N2 - Background Intracranial hemorrhage after liver transplantation is an infrequently reported complication but one which can have devastating consequences. Methods We performed a retrospective cross-sectional analysis of all liver transplants performed between January 2010 and June 2015 at a single high-volume institution using a prospectively maintained electronic database and query of the electronic medical record. Cases of intracranial hemorrhage were adjudicated as either spontaneous intraparenchymal hemorrhage(IPH) or extra-axial hemorrhage (EAH). Patients with confirmed intracranial hemorrhage were compared with all other liver transplant recipients. Risk factors were identified by univariate analysis and logistic regression models for IPH and EAH. Results Thirty-one (5.2%) of 595 liver transplant recipients developed an intracranial hemorrhage within 12 months of transplantation, 15 IPH and 16 EAH. The majority of intracranial hemorrhages were diagnosed within 1 month of transplantation. Eight (26%) intracranial hemorrhage patients died during hospitalization. Fourteen (45%) intracranial hemorrhage patients died within 1 year of transplantation and 1-year mortality was greater than in patients without intracranial hemorrhage (11.2%, P < 0.01). Female sex (adjusted odds ratio [OR], 3.291; 95% confidence interval [CI], 1.092-9.924; P = 0.034), higher pretransplant bilirubin (adjusted OR, 1.037; 95% CI, 1.006-1.070; P = 0.020), and greater increase in pretransplant to posttransplant systolic blood pressure (adjusted OR, 1.029; 95% CI, 1.006-1.052; P = 0.012) were associated with posttransplant IPH. Lower pretransplant serum fibrinogen level (adjusted OR, 0.988; 95% CI, 0.979-0.998; P = 0.017) was associated with posttransplant EAH. Conclusions Postoperative blood pressure control and pretransplant fibrinogen levels may be modifiable risk factors for preventing posttransplant intracranial hemorrhage.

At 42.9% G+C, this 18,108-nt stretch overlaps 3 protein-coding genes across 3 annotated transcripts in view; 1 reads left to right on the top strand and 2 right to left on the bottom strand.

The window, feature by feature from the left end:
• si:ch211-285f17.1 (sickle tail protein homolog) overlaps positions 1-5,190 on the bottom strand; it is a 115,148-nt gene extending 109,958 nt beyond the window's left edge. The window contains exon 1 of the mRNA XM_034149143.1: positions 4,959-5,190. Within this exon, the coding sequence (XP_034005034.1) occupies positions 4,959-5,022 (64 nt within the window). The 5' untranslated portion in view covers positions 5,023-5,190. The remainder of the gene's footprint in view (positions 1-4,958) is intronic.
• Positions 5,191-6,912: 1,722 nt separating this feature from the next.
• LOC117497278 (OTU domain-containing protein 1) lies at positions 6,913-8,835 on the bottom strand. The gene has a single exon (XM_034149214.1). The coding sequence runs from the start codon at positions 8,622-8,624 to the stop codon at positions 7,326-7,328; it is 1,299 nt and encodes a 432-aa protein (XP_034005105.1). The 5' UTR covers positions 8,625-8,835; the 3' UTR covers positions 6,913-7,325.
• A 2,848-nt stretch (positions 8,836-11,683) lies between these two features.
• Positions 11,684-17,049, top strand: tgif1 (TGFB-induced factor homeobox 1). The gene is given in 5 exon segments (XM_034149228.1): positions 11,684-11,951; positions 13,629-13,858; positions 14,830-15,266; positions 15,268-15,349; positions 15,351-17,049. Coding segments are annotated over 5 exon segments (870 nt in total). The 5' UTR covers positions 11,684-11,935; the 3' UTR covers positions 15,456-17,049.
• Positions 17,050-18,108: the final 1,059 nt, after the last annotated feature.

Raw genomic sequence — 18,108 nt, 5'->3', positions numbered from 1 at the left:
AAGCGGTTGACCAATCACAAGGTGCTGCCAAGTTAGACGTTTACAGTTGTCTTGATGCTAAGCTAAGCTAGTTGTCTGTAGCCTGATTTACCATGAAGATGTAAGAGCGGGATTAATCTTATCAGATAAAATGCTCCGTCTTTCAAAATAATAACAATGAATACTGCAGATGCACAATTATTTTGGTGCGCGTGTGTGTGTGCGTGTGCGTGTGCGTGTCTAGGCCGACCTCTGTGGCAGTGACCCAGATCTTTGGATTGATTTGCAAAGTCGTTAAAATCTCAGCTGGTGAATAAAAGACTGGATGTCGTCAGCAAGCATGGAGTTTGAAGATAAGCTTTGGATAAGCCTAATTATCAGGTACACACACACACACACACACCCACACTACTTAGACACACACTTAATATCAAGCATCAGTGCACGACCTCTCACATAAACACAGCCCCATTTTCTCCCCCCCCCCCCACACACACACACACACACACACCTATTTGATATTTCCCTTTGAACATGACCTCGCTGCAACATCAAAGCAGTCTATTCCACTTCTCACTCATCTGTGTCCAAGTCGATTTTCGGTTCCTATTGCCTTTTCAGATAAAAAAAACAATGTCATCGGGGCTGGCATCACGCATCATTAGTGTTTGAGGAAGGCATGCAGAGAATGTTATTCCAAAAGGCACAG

AB - Background Intracranial hemorrhage after liver transplantation is an infrequently reported complication but one which can have devastating consequences. Methods We performed a retrospective cross-sectional analysis of all liver transplants performed between January 2010 and June 2015 at a single high-volume institution using a prospectively maintained electronic database and query of the electronic medical record. Cases of intracranial hemorrhage were adjudicated as either spontaneous intraparenchymal hemorrhage(IPH) or extra-axial hemorrhage (EAH). Patients with confirmed intracranial hemorrhage were compared with all other liver transplant recipients. Risk factors were identified by univariate analysis and logistic regression models for IPH and EAH. Results Thirty-one (5.2%) of 595 liver transplant recipients developed an intracranial hemorrhage within 12 months of transplantation, 15 IPH and 16 EAH. The majority of intracranial hemorrhages were diagnosed within 1 month of transplantation. Eight (26%) intracranial hemorrhage patients died during hospitalization. Fourteen (45%) intracranial hemorrhage patients died within 1 year of transplantation and 1-year mortality was greater than in patients without intracranial hemorrhage (11.2%, P < 0.01). Female sex (adjusted odds ratio [OR], 3.291; 95% confidence interval [CI], 1.092-9.924; P = 0.034), higher pretransplant bilirubin (adjusted OR, 1.037; 95% CI, 1.006-1.070; P = 0.020), and greater increase in pretransplant to posttransplant systolic blood pressure (adjusted OR, 1.029; 95% CI, 1.006-1.052; P = 0.012) were associated with posttransplant IPH. Lower pretransplant serum fibrinogen level (adjusted OR, 0.988; 95% CI, 0.979-0.998; P = 0.017) was associated with posttransplant EAH. Conclusions Postoperative blood pressure control and pretransplant fibrinogen levels may be modifiable risk factors for preventing posttransplant intracranial hemorrhage.

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U2 - 10.1097/TP.0000000000002005

DO - 10.1097/TP.0000000000002005

M3 - Article

VL - 102

SP - 448

EP - 453

JO - Transplantation

JF - Transplantation

SN - 0041-1337

IS - 3

ER -